In reviewing the social media ecosystem and considering where it is heading in the context of consumers and marketing practice, we have concluded that this is an area that is very much still in a state of flux. The future of social media in marketing is exciting, but also uncertain. If nothing else, it is vitally important that we better understand social media since it has become highly culturally relevant, a dominant form of communication and expression, a major media type used by companies for advertising and other forms of communication, and even has geopolitical ramifications. We hope that the ideas discussed here stimulate many new ideas and research, which we ultimately hope to see being mentioned and shared across every type of social media platform.

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Appel, G., Grewal, L., Hadi, R. et al. The future of social media in marketing. J. of the Acad. Mark. Sci. 48 , 79–95 (2020).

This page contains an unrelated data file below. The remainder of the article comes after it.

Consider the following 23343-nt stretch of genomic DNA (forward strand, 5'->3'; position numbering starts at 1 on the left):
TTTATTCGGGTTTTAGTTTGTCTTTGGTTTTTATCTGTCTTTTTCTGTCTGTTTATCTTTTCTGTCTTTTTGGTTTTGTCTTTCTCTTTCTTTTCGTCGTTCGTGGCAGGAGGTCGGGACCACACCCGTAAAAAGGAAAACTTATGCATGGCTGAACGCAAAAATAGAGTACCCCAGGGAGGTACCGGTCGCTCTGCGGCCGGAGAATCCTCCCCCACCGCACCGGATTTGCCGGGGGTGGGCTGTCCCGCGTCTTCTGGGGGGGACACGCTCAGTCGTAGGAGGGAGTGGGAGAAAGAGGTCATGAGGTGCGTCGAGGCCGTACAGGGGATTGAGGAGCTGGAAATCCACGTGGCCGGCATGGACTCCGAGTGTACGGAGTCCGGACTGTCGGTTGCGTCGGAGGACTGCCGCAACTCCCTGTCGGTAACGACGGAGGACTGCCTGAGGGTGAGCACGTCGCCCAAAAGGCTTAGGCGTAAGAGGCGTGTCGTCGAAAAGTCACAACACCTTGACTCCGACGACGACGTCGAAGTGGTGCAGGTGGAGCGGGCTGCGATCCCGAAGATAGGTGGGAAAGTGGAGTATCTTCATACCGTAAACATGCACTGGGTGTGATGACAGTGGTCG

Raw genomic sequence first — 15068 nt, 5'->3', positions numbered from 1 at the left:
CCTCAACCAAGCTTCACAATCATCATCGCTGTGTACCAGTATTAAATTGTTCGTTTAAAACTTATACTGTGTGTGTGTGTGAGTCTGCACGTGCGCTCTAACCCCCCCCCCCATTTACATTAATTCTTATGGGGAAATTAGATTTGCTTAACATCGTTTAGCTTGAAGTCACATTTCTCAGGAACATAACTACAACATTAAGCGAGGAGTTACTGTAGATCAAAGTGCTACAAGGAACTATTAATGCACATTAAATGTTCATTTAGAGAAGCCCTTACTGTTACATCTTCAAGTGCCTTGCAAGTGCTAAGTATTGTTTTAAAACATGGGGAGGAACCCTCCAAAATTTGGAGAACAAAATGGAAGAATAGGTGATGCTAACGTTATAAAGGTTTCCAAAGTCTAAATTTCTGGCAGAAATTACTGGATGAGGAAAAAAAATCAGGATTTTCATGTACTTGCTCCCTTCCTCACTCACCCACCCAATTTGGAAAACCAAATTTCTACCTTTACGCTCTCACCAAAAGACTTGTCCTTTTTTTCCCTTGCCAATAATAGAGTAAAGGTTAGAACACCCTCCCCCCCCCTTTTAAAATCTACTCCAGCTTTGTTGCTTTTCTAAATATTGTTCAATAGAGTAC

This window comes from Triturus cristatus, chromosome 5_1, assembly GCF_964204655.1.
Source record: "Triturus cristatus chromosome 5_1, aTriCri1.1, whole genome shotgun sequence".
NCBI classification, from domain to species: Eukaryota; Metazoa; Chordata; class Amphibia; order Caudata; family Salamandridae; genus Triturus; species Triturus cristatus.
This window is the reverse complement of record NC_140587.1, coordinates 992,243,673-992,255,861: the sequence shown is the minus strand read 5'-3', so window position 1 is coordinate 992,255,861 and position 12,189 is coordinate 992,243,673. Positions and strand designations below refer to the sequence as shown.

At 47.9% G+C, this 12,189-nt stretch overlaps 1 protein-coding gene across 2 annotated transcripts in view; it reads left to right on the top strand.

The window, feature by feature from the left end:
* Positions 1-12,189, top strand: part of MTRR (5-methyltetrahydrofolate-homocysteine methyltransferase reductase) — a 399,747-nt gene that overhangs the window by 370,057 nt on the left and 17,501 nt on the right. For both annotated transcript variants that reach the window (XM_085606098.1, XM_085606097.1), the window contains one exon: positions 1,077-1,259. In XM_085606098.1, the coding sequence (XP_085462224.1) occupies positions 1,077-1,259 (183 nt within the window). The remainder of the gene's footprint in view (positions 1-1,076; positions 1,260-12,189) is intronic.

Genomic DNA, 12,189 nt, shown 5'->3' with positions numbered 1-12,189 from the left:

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7 Example Essays on Social Media

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1. The Unprecedented Advantages of Social Media

  • Introduction: Diving into the modern digital era, the essence and power of social media cannot be understated in its role of interconnecting the globe. Social media platforms, from the versatile Facebook to the snippet-filled Instagram, have transformed traditional communication paradigms, embodying Marshall McLuhan's global village theory, wherein technologies collapse temporal and spatial barriers, enmeshing the world in a tapestry of interconnected networks, conversations, and shared information.